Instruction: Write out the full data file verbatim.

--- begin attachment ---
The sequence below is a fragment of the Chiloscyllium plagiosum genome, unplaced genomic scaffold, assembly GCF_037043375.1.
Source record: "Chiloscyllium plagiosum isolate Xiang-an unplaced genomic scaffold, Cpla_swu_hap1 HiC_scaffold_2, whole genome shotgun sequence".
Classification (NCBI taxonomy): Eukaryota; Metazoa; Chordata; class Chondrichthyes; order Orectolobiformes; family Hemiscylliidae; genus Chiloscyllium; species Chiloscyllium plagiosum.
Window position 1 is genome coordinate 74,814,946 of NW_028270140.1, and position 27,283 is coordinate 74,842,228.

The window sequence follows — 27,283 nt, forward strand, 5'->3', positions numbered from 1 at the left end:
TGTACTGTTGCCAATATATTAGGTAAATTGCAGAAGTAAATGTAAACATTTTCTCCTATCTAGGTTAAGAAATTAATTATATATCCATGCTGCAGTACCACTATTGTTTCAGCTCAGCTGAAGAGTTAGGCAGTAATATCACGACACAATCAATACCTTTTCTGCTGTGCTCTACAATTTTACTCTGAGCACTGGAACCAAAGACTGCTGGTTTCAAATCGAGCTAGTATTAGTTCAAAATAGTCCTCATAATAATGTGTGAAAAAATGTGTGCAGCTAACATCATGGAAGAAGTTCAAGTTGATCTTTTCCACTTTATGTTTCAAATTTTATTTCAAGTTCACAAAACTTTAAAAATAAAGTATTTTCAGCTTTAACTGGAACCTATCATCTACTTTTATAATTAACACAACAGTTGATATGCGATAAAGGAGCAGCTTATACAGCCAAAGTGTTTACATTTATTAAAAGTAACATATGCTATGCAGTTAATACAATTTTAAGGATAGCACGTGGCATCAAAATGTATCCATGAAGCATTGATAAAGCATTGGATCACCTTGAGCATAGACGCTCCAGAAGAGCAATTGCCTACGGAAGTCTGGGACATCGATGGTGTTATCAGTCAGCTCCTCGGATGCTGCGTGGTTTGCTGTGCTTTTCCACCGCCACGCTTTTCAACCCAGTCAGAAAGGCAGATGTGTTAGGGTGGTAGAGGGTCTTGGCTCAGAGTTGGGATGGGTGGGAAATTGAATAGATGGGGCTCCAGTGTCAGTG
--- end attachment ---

The sequence below is a fragment of the Chiloscyllium plagiosum genome, unplaced genomic scaffold, assembly GCF_037043375.1.
Source record: "Chiloscyllium plagiosum isolate Xiang-an unplaced genomic scaffold, Cpla_swu_hap1 HiC_scaffold_2, whole genome shotgun sequence".
Classification (NCBI taxonomy): Eukaryota; Metazoa; Chordata; class Chondrichthyes; order Orectolobiformes; family Hemiscylliidae; genus Chiloscyllium; species Chiloscyllium plagiosum.
Window position 1 is genome coordinate 74,814,946 of NW_028270140.1, and position 27,283 is coordinate 74,842,228.

The window sequence follows — 27,283 nt, forward strand, 5'->3', positions numbered from 1 at the left end:
TGTACTGTTGCCAATATATTAGGTAAATTGCAGAAGTAAATGTAAACATTTTCTCCTATCTAGGTTAAGAAATTAATTATATATCCATGCTGCAGTACCACTATTGTTTCAGCTCAGCTGAAGAGTTAGGCAGTAATATCACGACACAATCAATACCTTTTCTGCTGTGCTCTACAATTTTACTCTGAGCACTGGAACCAAAGACTGCTGGTTTCAAATCGAGCTAGTATTAGTTCAAAATAGTCCTCATAATAATGTGTGAAAAAATGTGTGCAGCTAACATCATGGAAGAAGTTCAAGTTGATCTTTTCCACTTTATGTTTCAAATTTTATTTCAAGTTCACAAAACTTTAAAAATAAAGTATTTTCAGCTTTAACTGGAACCTATCATCTACTTTTATAATTAACACAACAGTTGATATGCGATAAAGGAGCAGCTTATACAGCCAAAGTGTTTACATTTATTAAAAGTAACATATGCTATGCAGTTAATACAATTTTAAGGATAGCACGTGGCATCAAAATGTATCCATGAAGCATTGATAAAGCATTGGATCACCTTGAGCATAGACGCTCCAGAAGAGCAATTGCCTACGGAAGTCTGGGACATCGATGGTGTTATCAGTCAGCTCCTCGGATGCTGCGTGGTTTGCTGTGCTTTTCCACCGCCACGCTTTTCAACCCAGTCAGAAAGGCAGATGTGTTAGGGTGGTAGAGGGTCTTGGCTCAGAGTTGGGATGGGTGGGAAATTGAATAGATGGGGCTCCAGTGTCAGTG